Crumble

This week I decided to write about Rhubarb. After much thought, research and contemplating possibly pairing it with fish, constructing an elaborate sarnie or shaking a cocktail I opted for a good, old fashioned rhubarb crumble recipe to banish a few winter blues.
But hey there, hang on, where’s all the rhubarb?! I thought it was forced rhubarb-o’clock…am I wrong? Or, did you eat it all while I’ve been sleeping?
Anyway, after traipsing round 3 supermarkets and at least 6 grocers this week I am still rhubarb-less.
On my way home yesterday (past the final green grocers before our street) my flatmate Damian spotted a big pile of quince. I haven’t cooked with quince before so I was quite excited to give it a go. Also quince gets a nice mention in the poem The Owl and the Pussycat which we had been discussing earlier that afternoon after spotting someone sporting a rather fetching Christmas jumper with an owl design on it on the Piccadilly line.

They dined on mince, and slices of quince,
Which they ate with a runcible spoon;
And hand in hand, on the edge of the sand,
They danced by the light of the moon,”

-Edward Lear

Talking of owls there’s a lovely photograph by Deana Kolencikova at the Taylor Wessing portrait photography prize exhibition at the National Portrait Gallery at the moment. The photo is called ‘Man with Owl and Lucy’. Lucy is a white west highland terrier who I remember seeing with her owner and his owl walking along Bridlesmith Gate in Nottingham one morning. Her owner was politely talking to passers by who wanted to know more about his owl but he wanted to make sure people knew how frustrating Lucy found being upstaged by the bird. Anyway, back to the quince…

Quince and Apple Crumble

…there’s no mince in this crumble (you might be pleased to know) and I don’t have a runcible spoon…although I do have a plastic spork or two somewhere which I think is nearly the same thing. In this recipe, I’ve added fragrant cardamom and a splash of rosewater (which in my head gives it a bit of an Old Elizabethan vibe). It’s very tasty, give it a go…and if you’re in London pop into the National Portrait Gallery…or look out for Lucy next time you’re in Nottingham. Whatever you’re doing this weekend just don’t tell me how delicious all your rhubarb recipes are because that’d be mean  x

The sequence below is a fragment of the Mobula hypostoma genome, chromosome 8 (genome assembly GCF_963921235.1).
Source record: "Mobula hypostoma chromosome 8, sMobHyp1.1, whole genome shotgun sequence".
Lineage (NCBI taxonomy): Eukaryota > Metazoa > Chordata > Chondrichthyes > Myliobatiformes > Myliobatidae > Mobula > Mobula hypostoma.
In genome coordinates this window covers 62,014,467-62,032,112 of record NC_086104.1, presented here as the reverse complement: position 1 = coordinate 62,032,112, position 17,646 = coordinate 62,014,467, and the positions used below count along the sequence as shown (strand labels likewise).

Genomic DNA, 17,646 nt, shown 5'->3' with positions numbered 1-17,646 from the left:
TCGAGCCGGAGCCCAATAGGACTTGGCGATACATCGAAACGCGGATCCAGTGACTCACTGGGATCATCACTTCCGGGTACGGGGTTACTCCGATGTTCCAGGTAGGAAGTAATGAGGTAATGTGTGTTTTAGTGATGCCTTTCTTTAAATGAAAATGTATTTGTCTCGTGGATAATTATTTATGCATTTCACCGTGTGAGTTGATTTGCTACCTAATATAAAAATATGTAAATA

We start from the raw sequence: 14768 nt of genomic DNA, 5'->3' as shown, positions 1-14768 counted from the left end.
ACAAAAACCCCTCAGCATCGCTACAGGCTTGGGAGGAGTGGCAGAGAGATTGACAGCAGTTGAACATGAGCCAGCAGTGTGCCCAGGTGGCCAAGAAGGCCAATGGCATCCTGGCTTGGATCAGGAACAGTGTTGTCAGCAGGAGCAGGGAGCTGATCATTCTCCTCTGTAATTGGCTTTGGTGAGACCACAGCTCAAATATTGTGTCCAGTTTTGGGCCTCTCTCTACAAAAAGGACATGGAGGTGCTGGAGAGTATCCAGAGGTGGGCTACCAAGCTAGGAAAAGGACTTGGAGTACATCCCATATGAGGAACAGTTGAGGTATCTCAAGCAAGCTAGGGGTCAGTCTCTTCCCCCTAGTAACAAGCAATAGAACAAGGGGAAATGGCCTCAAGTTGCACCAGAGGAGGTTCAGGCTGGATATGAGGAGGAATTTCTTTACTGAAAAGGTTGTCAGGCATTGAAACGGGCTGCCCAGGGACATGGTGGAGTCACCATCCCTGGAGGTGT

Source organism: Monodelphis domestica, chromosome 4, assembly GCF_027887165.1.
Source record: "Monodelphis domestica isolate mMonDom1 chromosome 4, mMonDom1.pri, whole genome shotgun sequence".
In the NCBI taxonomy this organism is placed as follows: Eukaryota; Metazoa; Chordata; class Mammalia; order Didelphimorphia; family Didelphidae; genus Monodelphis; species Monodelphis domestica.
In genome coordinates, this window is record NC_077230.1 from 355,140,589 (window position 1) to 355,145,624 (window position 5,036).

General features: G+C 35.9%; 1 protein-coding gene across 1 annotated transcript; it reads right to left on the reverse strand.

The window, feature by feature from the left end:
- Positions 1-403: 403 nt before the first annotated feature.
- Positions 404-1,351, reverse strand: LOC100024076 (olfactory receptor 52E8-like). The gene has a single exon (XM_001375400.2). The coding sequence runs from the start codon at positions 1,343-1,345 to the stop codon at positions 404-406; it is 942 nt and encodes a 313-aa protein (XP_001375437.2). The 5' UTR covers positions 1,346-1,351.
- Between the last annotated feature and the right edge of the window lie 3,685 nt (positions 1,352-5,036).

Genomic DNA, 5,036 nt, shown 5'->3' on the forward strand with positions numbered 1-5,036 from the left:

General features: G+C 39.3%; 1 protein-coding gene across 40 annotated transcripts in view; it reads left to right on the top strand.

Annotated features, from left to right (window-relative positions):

Quince & Apple Crumble (aka not Rhubarb Crumble)

Ingredients
1 quince
1 Bramley apple
100ml water
1 teaspoon of ground cardamom
50g Demerara sugar
1 teaspoon of rosewater

For the crumble topping:
200g plain flour
100g unsalted butter
100g Demerara sugar
50g rolled oats
Pinch of salt

Method

1) Preheat the oven to 190°C.

Crumble base prep
2) Peel, core and slice the apple and the quince. Lay the slices in a large ovenproof dish and pour over 100ml of water, the ground cardamom and 50g of sugar.
3) Bake in the oven for 45 minutes (stirring occasionally to ensure that the top layer of fruit doesn’t get scorched).
4) Meanwhile, make the crumble topping by rubbing the flour and butter together between your fingers until it resembles fresh breadcrumbs.
5) Now stir the remaining sugar, oats and salt into the flour and butter mixture and set aside.
6) When the fruit is soft sprinkle over the rosewater and then cover the fruit with the crumble topping.

Cooked apple and quince

rosewater and crumble topping
7) Return the dish to the oven for 25-30, minutes or until the topping is crisp and starting to turn golden at the top and edges.

Cooked Crumble
8) Serve with custard, cream, yoghurt or ice cream.Crumble dishes Crumble with cream

Crumble Dish

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4 thoughts on “Crumble

  1. Pingback: Goat’s Cheese | MIRIAM NICE

  2. Miriam, I would happily do more with quince if it were more readily available. I think last time I had one was about five years ago when I saw them on display at the supermarket for some fantastical price! But if someone gave me a bag of them, they’d probably wind up in crumbles like this one. Love a good crumble!

    • They are marvellous! We should write to supermarkets and get them to stock them. The grocery shop near my place sold them for £1.10 each but they were massive and last time I walked past they were 99p! Hooray! But I think finding them is just luck – it’s most definitely the only place I’ve ever seen them outside a farmers market.
      x

  3. Pingback: Oxford Marmalade | MIRIAM NICE

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